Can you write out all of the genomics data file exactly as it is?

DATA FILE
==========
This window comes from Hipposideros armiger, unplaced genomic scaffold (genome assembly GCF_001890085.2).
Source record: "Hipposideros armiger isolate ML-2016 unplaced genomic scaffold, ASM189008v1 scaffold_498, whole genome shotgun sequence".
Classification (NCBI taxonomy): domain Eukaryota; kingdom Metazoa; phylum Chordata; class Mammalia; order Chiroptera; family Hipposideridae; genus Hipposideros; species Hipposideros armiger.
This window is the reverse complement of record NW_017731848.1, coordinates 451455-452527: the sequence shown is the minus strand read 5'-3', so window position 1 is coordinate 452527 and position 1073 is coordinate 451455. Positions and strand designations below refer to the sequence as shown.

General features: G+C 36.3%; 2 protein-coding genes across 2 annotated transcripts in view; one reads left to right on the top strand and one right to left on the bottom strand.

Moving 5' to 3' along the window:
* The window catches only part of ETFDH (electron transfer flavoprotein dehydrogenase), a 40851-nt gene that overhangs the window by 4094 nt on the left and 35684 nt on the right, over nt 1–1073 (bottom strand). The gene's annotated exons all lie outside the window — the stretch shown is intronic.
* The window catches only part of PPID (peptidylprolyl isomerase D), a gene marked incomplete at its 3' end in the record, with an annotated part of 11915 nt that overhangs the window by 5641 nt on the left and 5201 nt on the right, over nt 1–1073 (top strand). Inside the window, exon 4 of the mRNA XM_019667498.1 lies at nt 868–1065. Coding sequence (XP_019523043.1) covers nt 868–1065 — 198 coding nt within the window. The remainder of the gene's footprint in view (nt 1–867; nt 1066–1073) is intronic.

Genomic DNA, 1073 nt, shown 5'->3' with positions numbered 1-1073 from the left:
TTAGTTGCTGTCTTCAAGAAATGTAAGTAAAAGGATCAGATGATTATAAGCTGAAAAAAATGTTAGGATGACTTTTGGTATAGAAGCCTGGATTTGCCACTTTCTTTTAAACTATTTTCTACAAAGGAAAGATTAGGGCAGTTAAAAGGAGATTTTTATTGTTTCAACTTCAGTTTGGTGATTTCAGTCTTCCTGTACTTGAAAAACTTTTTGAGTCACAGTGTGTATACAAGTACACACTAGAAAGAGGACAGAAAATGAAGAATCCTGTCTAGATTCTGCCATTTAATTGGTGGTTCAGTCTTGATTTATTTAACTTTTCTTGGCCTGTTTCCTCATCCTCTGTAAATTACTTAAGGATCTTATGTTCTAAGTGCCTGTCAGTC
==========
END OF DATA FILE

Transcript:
This window comes from Hipposideros armiger, unplaced genomic scaffold (genome assembly GCF_001890085.2).
Source record: "Hipposideros armiger isolate ML-2016 unplaced genomic scaffold, ASM189008v1 scaffold_498, whole genome shotgun sequence".
Classification (NCBI taxonomy): domain Eukaryota; kingdom Metazoa; phylum Chordata; class Mammalia; order Chiroptera; family Hipposideridae; genus Hipposideros; species Hipposideros armiger.
This window is the reverse complement of record NW_017731848.1, coordinates 451455-452527: the sequence shown is the minus strand read 5'-3', so window position 1 is coordinate 452527 and position 1073 is coordinate 451455. Positions and strand designations below refer to the sequence as shown.

General features: G+C 36.3%; 2 protein-coding genes across 2 annotated transcripts in view; one reads left to right on the top strand and one right to left on the bottom strand.

Moving 5' to 3' along the window:
* The window catches only part of ETFDH (electron transfer flavoprotein dehydrogenase), a 40851-nt gene that overhangs the window by 4094 nt on the left and 35684 nt on the right, over nt 1–1073 (bottom strand). The gene's annotated exons all lie outside the window — the stretch shown is intronic.
* The window catches only part of PPID (peptidylprolyl isomerase D), a gene marked incomplete at its 3' end in the record, with an annotated part of 11915 nt that overhangs the window by 5641 nt on the left and 5201 nt on the right, over nt 1–1073 (top strand). Inside the window, exon 4 of the mRNA XM_019667498.1 lies at nt 868–1065. Coding sequence (XP_019523043.1) covers nt 868–1065 — 198 coding nt within the window. The remainder of the gene's footprint in view (nt 1–867; nt 1066–1073) is intronic.

Genomic DNA, 1073 nt, shown 5'->3' with positions numbered 1-1073 from the left:
TTAGTTGCTGTCTTCAAGAAATGTAAGTAAAAGGATCAGATGATTATAAGCTGAAAAAAATGTTAGGATGACTTTTGGTATAGAAGCCTGGATTTGCCACTTTCTTTTAAACTATTTTCTACAAAGGAAAGATTAGGGCAGTTAAAAGGAGATTTTTATTGTTTCAACTTCAGTTTGGTGATTTCAGTCTTCCTGTACTTGAAAAACTTTTTGAGTCACAGTGTGTATACAAGTACACACTAGAAAGAGGACAGAAAATGAAGAATCCTGTCTAGATTCTGCCATTTAATTGGTGGTTCAGTCTTGATTTATTTAACTTTTCTTGGCCTGTTTCCTCATCCTCTGTAAATTACTTAAGGATCTTATGTTCTAAGTGCCTGTCAGTC